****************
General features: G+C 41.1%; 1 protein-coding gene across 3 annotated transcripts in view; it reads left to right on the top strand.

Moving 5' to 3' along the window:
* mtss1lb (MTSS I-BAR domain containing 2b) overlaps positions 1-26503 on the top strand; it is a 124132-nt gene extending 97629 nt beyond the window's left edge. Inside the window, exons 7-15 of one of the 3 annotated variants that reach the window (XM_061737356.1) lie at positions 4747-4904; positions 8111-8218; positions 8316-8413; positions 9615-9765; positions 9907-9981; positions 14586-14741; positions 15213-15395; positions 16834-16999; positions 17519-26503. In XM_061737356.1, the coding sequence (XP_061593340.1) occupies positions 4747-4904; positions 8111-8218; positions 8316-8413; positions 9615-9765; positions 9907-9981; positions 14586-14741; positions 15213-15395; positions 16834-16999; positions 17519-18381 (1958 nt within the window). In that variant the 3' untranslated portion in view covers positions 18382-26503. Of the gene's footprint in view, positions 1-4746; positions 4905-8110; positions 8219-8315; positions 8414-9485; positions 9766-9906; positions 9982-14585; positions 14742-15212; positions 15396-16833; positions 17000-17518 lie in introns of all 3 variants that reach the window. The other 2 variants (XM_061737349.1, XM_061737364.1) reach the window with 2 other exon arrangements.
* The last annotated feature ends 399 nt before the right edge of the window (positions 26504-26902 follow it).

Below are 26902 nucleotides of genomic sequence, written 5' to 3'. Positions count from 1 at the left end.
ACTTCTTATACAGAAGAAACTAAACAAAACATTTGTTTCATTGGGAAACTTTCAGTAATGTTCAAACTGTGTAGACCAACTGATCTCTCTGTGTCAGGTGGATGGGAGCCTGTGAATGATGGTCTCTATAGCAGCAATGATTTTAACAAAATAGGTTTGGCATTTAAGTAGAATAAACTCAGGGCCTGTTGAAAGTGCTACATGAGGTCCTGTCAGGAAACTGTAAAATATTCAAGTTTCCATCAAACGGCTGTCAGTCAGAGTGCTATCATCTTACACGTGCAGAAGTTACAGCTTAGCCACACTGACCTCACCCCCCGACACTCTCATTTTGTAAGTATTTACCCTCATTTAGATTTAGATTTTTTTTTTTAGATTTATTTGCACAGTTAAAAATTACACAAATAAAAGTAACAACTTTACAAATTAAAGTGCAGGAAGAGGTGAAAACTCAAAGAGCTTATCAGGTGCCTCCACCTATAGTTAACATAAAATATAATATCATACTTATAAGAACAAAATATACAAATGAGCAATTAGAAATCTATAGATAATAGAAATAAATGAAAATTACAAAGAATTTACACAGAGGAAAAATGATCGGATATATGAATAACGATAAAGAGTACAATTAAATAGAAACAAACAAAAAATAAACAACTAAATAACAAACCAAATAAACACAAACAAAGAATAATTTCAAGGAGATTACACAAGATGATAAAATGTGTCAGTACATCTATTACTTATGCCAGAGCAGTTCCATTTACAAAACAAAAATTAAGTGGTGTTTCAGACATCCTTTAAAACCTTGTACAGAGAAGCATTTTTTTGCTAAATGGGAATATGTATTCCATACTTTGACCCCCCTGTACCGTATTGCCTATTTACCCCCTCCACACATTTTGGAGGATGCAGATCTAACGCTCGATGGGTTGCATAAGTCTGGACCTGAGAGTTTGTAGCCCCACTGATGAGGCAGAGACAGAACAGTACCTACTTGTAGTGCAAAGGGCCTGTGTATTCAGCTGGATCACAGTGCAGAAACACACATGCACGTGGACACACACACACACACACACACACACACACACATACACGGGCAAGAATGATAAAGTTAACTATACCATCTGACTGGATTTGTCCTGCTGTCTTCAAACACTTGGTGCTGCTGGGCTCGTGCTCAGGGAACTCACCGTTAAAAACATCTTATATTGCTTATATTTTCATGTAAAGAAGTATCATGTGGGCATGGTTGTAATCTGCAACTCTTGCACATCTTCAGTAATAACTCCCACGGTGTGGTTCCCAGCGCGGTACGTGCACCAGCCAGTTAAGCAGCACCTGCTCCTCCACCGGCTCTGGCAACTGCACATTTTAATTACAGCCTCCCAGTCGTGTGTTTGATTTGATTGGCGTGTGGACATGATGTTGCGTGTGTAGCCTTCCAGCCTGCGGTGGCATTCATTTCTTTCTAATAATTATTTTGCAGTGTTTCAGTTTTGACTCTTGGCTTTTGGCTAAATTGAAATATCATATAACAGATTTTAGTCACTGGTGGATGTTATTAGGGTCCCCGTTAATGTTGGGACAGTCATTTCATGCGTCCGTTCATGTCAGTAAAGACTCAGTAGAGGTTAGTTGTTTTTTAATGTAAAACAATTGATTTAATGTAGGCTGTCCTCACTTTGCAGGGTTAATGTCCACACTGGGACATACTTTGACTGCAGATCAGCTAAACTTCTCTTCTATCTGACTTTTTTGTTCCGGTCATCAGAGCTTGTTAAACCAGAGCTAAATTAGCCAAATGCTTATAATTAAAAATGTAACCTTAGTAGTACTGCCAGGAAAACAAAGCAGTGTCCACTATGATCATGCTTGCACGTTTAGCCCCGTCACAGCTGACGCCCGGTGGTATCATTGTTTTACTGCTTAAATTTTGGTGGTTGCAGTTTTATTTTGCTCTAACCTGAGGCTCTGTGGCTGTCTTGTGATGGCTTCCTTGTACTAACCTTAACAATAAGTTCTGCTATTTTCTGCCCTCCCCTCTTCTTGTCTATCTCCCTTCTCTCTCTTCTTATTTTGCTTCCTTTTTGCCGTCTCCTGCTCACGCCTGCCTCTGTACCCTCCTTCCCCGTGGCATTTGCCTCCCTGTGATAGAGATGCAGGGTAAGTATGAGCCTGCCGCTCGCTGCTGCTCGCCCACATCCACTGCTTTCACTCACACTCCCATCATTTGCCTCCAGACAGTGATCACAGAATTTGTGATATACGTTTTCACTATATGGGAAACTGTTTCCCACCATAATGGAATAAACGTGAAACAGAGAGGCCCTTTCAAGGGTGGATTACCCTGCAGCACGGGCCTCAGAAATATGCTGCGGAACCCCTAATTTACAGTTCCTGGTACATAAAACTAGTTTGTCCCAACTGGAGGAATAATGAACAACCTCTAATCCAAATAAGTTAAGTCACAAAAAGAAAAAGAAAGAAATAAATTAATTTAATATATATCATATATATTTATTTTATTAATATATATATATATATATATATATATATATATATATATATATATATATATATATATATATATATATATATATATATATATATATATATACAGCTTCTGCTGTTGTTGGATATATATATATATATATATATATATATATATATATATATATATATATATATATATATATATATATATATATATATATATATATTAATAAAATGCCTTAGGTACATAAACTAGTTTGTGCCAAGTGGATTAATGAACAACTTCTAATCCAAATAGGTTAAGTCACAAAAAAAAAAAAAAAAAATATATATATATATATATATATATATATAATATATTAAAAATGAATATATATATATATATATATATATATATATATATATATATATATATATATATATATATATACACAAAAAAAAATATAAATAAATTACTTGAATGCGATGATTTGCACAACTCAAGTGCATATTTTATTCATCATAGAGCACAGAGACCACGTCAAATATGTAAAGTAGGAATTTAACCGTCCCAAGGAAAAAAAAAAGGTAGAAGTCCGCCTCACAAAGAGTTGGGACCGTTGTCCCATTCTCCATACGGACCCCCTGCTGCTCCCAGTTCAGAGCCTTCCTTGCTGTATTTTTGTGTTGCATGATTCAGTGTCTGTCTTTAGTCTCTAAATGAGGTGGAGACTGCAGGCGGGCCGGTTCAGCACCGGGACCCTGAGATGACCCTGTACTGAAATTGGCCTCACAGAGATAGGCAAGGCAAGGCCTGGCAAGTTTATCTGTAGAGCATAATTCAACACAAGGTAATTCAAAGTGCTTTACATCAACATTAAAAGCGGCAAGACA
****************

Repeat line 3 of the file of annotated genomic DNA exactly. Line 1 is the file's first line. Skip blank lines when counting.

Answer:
* mtss1lb (MTSS I-BAR domain containing 2b) overlaps positions 1-26503 on the top strand; it is a 124132-nt gene extending 97629 nt beyond the window's left edge. Inside the window, exons 7-15 of one of the 3 annotated variants that reach the window (XM_061737356.1) lie at positions 4747-4904; positions 8111-8218; positions 8316-8413; positions 9615-9765; positions 9907-9981; positions 14586-14741; positions 15213-15395; positions 16834-16999; positions 17519-26503. In XM_061737356.1, the coding sequence (XP_061593340.1) occupies positions 4747-4904; positions 8111-8218; positions 8316-8413; positions 9615-9765; positions 9907-9981; positions 14586-14741; positions 15213-15395; positions 16834-16999; positions 17519-18381 (1958 nt within the window). In that variant the 3' untranslated portion in view covers positions 18382-26503. Of the gene's footprint in view, positions 1-4746; positions 4905-8110; positions 8219-8315; positions 8414-9485; positions 9766-9906; positions 9982-14585; positions 14742-15212; positions 15396-16833; positions 17000-17518 lie in introns of all 3 variants that reach the window. The other 2 variants (XM_061737349.1, XM_061737364.1) reach the window with 2 other exon arrangements.